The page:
filtration to the next level.
Research and development is set to create systems that improve
filtration so it can remove even the smallest microns of bacteria
and debris. Advancements may rely on new applications of the basic
tried-and-true principles that humans have been relying on for
water purification for centuries — or new innovations.
One filtration advancement showing promise goes back to nature.
This summer, results from a pilot program in the Minneapolis-St.
Paul area indicated that a moss-based filtration system appears to
significantly improve water quality. The project included several
public pools that tested a filtration system featuring sphagnum
moss, known for its antiseptic properties. Results showed the moss
inhibits combined chlorine, absorbs heavy metals in the water, and
ultimately saves operators money and time by reducing the frequency
of backwashing and the amount of chemicals needed to treat the pool
water, says project leader Dr. David Knighton, president/CEO of
Creative Water Solutions in Plymouth, Minn.
Several aquatics professionals believe legislation will further
drive developments in the area of water quality. In 2008 Congress
passed the first-ever federal pool/spa legislation, the Virginia
Graeme Baker Pool and Spa Safety Act. Though that law deals with
drowning entrapment, more localities and states, including Texas,
are adopting new codes and passing laws regulating water
Water quality is a paramount concern, but many such as Doug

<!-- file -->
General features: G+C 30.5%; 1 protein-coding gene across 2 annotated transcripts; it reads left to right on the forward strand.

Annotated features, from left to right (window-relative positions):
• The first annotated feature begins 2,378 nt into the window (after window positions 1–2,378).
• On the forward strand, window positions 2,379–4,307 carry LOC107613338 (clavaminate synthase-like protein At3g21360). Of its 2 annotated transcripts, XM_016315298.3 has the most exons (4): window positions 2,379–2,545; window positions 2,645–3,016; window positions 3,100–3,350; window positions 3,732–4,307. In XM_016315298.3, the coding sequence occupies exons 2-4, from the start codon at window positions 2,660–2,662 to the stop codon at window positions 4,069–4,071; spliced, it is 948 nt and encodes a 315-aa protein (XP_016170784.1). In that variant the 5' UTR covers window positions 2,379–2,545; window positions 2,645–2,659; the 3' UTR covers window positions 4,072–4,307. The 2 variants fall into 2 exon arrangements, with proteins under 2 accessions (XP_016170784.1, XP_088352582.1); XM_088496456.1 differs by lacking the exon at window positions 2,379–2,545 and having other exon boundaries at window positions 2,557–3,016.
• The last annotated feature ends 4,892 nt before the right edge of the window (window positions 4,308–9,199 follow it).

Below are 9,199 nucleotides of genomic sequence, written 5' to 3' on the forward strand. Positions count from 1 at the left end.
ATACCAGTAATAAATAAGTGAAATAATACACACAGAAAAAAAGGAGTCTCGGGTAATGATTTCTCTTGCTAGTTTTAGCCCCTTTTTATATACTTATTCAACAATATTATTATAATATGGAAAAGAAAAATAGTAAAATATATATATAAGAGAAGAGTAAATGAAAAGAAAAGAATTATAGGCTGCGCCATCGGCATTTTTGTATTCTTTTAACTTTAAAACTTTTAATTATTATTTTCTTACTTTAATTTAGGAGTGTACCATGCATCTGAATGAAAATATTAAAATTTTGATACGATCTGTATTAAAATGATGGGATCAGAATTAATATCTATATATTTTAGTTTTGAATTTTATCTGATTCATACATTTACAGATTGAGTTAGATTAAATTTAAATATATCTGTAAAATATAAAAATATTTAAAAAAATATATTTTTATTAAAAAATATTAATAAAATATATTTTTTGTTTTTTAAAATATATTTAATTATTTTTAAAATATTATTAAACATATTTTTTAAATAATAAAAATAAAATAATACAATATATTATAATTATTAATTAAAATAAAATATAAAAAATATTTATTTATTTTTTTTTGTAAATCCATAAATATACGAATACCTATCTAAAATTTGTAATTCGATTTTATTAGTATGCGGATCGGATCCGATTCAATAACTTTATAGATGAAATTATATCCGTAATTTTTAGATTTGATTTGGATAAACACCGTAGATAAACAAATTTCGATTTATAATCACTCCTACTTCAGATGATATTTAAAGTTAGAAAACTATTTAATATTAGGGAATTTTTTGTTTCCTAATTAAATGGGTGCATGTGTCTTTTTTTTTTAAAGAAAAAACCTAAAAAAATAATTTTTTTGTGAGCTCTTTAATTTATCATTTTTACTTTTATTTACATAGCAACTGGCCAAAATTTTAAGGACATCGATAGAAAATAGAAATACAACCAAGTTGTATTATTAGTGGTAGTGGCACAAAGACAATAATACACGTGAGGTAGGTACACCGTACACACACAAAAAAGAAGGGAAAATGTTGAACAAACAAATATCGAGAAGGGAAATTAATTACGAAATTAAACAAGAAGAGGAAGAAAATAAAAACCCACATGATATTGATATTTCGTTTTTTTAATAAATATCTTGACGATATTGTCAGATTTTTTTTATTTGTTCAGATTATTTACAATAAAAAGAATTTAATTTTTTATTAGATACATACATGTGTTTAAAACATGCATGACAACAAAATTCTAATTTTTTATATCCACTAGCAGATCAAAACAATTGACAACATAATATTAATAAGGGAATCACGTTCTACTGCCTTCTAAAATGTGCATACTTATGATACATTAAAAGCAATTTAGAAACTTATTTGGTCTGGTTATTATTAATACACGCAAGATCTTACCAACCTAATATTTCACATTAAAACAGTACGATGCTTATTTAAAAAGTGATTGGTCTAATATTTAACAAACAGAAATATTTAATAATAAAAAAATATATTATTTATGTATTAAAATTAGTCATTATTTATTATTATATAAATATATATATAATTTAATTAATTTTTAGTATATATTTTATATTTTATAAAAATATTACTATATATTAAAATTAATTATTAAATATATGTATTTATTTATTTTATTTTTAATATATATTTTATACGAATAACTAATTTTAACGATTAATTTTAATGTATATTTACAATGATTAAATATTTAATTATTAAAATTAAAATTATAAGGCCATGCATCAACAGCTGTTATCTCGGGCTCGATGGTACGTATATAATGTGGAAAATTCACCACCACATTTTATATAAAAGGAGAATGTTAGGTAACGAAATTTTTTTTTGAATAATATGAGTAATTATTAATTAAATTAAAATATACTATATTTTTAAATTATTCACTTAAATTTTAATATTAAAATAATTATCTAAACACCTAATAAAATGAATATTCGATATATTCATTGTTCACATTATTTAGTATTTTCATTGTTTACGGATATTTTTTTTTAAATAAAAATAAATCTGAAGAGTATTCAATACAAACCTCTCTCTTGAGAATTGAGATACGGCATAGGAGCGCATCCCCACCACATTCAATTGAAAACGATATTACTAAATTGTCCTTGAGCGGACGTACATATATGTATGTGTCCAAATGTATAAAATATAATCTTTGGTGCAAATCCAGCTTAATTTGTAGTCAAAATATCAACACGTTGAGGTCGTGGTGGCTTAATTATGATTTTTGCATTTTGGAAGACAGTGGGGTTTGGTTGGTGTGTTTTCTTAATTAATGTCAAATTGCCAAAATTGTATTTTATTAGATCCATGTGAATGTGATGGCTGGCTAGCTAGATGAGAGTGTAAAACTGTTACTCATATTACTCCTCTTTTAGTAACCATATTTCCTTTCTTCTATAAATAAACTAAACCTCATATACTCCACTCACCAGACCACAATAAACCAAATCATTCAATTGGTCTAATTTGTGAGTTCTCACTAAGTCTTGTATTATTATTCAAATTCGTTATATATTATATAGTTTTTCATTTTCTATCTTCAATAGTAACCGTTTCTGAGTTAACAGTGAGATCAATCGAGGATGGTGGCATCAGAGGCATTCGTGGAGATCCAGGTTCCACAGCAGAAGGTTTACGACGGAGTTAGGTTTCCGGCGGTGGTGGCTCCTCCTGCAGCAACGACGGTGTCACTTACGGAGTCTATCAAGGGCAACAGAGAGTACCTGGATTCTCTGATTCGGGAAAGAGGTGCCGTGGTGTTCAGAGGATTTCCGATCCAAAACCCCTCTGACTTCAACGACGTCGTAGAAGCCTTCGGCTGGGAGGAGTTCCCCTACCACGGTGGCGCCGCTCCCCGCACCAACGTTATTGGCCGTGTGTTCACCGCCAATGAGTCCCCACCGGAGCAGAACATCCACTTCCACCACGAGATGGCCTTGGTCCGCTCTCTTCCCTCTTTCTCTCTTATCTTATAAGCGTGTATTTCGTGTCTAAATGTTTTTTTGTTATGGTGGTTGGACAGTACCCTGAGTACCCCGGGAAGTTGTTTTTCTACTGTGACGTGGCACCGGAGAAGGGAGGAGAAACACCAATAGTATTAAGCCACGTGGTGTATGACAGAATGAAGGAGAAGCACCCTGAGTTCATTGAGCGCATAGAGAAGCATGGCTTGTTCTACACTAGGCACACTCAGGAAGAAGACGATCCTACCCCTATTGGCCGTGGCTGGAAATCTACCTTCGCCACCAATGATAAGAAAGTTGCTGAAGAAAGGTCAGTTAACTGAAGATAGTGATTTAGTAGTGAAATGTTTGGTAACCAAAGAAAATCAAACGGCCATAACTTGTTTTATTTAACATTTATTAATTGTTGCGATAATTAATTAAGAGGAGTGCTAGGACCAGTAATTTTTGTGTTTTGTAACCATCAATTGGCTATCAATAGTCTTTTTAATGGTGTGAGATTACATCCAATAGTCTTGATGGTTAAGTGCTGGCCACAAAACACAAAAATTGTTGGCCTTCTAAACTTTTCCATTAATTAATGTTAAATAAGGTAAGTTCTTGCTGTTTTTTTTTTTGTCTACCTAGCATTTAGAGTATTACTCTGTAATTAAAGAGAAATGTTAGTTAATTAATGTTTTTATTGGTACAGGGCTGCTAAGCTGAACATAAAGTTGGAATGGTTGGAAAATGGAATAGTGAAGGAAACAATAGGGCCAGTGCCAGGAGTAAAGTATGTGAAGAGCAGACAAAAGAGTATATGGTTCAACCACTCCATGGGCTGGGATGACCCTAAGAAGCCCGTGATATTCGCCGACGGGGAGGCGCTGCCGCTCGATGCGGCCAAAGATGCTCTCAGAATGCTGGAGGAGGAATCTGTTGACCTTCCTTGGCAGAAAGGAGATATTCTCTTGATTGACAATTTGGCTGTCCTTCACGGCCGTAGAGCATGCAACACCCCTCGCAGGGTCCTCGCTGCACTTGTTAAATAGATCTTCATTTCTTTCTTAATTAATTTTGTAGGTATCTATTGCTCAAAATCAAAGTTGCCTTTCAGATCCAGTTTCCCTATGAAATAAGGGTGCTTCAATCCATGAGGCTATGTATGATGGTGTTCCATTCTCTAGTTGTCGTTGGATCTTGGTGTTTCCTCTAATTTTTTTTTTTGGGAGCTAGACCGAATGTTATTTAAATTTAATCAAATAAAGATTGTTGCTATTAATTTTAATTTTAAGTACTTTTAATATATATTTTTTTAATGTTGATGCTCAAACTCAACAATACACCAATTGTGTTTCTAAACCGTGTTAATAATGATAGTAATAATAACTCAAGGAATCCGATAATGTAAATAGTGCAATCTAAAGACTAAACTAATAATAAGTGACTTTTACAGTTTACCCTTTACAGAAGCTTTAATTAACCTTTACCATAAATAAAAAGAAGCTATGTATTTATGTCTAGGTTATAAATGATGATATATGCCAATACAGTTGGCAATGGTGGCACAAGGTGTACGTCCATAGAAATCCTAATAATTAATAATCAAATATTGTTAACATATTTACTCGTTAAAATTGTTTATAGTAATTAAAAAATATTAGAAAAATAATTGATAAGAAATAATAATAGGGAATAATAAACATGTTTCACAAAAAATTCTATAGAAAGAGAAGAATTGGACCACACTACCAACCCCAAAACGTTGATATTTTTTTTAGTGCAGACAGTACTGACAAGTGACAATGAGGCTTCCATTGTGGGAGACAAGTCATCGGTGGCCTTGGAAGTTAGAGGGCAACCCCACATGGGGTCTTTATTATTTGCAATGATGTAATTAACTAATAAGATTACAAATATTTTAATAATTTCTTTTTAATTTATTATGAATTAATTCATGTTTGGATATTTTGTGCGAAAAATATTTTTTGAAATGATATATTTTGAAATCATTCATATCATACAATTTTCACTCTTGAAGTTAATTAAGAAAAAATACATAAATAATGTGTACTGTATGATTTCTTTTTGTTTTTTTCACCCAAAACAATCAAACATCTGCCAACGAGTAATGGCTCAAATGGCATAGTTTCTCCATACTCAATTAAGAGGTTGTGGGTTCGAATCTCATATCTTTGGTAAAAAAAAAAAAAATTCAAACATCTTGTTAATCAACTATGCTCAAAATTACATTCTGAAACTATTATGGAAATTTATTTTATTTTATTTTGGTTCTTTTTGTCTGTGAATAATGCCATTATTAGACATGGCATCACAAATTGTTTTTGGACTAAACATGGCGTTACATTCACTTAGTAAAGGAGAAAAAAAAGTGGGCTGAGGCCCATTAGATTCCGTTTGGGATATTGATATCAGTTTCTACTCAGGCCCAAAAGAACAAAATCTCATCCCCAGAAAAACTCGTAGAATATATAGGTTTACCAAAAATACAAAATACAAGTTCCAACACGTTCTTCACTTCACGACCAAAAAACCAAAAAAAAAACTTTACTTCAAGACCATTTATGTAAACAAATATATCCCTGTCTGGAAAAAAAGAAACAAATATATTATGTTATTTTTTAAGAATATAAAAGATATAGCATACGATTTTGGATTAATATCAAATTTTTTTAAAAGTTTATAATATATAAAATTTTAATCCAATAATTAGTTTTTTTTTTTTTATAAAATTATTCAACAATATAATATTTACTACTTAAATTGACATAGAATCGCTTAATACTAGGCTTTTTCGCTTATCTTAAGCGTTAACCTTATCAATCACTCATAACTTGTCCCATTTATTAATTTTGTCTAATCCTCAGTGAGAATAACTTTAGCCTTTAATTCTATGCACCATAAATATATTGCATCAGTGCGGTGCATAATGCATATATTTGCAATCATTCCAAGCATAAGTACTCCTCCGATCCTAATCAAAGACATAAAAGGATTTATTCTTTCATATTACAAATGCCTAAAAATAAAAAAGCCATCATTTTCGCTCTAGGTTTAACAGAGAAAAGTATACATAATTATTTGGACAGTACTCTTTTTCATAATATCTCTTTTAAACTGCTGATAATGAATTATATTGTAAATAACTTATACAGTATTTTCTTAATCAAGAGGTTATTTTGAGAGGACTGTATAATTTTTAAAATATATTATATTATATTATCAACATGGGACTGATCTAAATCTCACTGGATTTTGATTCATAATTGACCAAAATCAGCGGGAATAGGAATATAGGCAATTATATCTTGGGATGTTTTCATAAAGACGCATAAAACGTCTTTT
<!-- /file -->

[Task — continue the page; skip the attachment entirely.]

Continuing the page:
Whitaker say there’s growing interest in reducing the amount
of chemicals used in water treatment.
“There’s much more of an outcry [from patrons] for
less chemicals,” says Whitaker, principal at Water
Technology in Beaver Dam, Wis. Ultimately, for many, the gold
standard would be to maintain today’s highest standards for
water quality without the use of chlorine at all, and
government regulations appear to be driving development in that direction.
Following 9/11 many agencies, including the U.S. military and
Penn State University, changed the rules for storing hazardous chemicals.
As a result of the new rules and growing interest in green
technologies, the popularity of “chlorine-free” or
“saltwater” pools has increased.
When it comes down to it, many contemporary advances in water
filtration and sanitation are an effort to mitigate
crypto. Looking forward, it’s not unlikely
that medical research could nullify many crypto concerns.
Ongoing research is finding new and better testing methods to
In another generation, it’s possible that better drug
therapies and even a vaccine could come online. For instance, a
recent study from the UT Southwestern Medical Center in Dallas found
that bacteria present in the human gut help defend against certain
parasites. This suggests that probiotic strategies may one day help
treat parasitic infections such as crypto.
What about the other aspects of aquatic systems? In many ways it
appears tomorrow’s pools will operate much more
synergistically. Some leading manufacturers say the idea is to